Rabat, Morocco (CNN) -- Demonstrators rallied Saturday in Morocco's capital, demanding the North African nation reform its rape laws following a teenage girl's suicide after her father said a judge mandated that she marry her alleged rapist -- allowing him to stay out of jail.
Amina Filali, 16, died suddenly last week in Larache, a city in northwestern Morocco along the Atlantic coast. Her father, Lahcen Filali, told CNN that she was with her new husband when she "fell into street (and) started vomiting."
By the time an ambulance arrived, the father said, "It was already too late."
The girl died hours later at a Larache hospital.
The state-run MAP news agency reported that Amina Filali had committed suicide, the stark nature of her life and death spurring hundreds to turn out for Saturday's protest in front of the nation's parliament.
Lahcen Filali told Moroccan newspaper Hona Press that his daughter had ingested rat poison, doing so after her husband had severely beaten her.
Police told CNN only that they were investigating the teenager's death, but didn't provide further details.
Even so, the circumstances of her case have triggered outrage in Morocco, especially from women's rights advocates.
"This girl was (in essence) raped twice, the last when she was married," government spokesman Mustapha El Khalfi said Thursday, referring to the initial reported rape and the fact she was forced to marry her alleged attacker.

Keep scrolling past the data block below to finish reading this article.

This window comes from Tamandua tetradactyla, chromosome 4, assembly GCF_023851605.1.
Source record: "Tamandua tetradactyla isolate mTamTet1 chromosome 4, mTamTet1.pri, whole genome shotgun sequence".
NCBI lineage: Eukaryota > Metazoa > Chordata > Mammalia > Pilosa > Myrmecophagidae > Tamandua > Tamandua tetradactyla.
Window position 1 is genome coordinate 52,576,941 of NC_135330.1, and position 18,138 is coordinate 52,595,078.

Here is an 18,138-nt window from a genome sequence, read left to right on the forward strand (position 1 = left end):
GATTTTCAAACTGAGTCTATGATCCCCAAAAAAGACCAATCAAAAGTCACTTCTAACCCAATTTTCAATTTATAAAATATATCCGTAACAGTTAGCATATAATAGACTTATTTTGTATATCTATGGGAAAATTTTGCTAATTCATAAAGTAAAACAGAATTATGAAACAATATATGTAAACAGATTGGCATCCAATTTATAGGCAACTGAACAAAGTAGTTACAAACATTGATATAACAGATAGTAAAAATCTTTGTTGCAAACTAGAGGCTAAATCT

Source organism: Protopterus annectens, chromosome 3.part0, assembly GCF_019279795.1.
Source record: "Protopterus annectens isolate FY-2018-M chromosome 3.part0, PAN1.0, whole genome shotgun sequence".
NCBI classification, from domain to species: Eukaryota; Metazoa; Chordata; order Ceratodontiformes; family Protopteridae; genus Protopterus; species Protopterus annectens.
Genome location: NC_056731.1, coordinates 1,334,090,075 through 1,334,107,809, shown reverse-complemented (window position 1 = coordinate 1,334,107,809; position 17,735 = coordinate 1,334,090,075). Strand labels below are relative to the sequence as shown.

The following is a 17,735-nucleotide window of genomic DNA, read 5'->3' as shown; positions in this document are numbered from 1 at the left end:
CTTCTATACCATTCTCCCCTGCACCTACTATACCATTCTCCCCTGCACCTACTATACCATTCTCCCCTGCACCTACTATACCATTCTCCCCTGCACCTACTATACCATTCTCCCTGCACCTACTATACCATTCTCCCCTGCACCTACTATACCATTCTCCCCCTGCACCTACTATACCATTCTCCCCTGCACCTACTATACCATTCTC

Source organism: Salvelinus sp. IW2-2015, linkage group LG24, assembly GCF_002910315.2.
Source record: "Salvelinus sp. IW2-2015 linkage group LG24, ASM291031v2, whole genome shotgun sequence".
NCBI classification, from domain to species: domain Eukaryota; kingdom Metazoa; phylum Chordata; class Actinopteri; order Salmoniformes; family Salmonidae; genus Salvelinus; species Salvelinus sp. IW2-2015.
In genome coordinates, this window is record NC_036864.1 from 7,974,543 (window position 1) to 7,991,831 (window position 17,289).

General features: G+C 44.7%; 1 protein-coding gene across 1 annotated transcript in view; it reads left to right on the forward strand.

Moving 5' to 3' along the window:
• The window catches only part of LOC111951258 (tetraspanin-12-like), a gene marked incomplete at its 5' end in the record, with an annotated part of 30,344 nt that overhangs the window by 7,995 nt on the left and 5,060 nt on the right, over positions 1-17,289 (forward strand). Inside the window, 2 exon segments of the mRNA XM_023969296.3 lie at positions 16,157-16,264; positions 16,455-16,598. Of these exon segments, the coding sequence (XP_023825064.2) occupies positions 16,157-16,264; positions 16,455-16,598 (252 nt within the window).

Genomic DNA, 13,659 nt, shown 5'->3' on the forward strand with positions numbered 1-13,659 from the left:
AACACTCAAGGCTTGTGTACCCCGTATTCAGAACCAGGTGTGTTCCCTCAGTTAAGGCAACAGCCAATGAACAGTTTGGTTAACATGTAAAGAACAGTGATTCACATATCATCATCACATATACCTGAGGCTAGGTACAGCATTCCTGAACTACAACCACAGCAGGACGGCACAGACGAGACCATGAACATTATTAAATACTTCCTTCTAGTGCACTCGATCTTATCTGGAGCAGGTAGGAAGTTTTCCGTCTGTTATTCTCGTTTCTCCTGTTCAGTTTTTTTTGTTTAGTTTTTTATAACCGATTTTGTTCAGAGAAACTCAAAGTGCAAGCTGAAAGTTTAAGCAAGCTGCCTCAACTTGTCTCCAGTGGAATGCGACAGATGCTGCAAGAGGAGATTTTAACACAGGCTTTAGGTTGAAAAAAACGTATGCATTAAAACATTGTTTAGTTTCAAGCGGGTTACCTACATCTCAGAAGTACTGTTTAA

The girl's father said he "did not want to accept this marriage," which some have said was pushed in order to protect the family's honor. But "my wife, my family and the court of the city of Larache" wanted the union to proceed, as it did.
"The judge decided he must marry her, and I had no opportunity to refuse the judge's decision," the father said. "I wanted to send (the eventual husband) to prison, and have my daughter stay with me until she became (an adult)."
Under Moroccan law, rape is punishable by five to 10 years of prison, with a sentence as long as 20 years if the victim is a minor, pregnant or disabled. But if the victim and the rapist marry, the attacker is no longer liable.
In this case, Amina Filali's husband was never formally charged with rape due to the fact the family signed an agreement in court, according to the girl's father.
"Through this law, the rape becomes legitimate," said Fouzia Assouli, president of the Moroccan advocacy group the Federation of the Democratic League for Women's Rights, of the fact that an alleged rapist can avoid jail if he marries his victim.
That fact has stirred anger and action in Morocco, including Saturday's demonstration in Rabat, which is about 170 kilometers (105 miles) south of Larache.
Protesters held up pictures of Amina Filali, held up banners and chanted in Arabic, "Let's ... end the marriage of minors."
Moroccan law defends "family morals, but does not take into account the right of women as a person," Assouli told CNN.
"The terrible story of Amina Filali gives us more strength to move forward," she added.
Morocco's government devoted much of its weekly meeting Thursday to reviewing the case.
"We need to study in-depth the situation with the possibility of increasing the penalties as part of a reform," said El Khalfi, the communications minister. "We cannot ignore this tragedy."
CNN's Ashley Gallagher and Hamdi Alkhshali contributed to this report.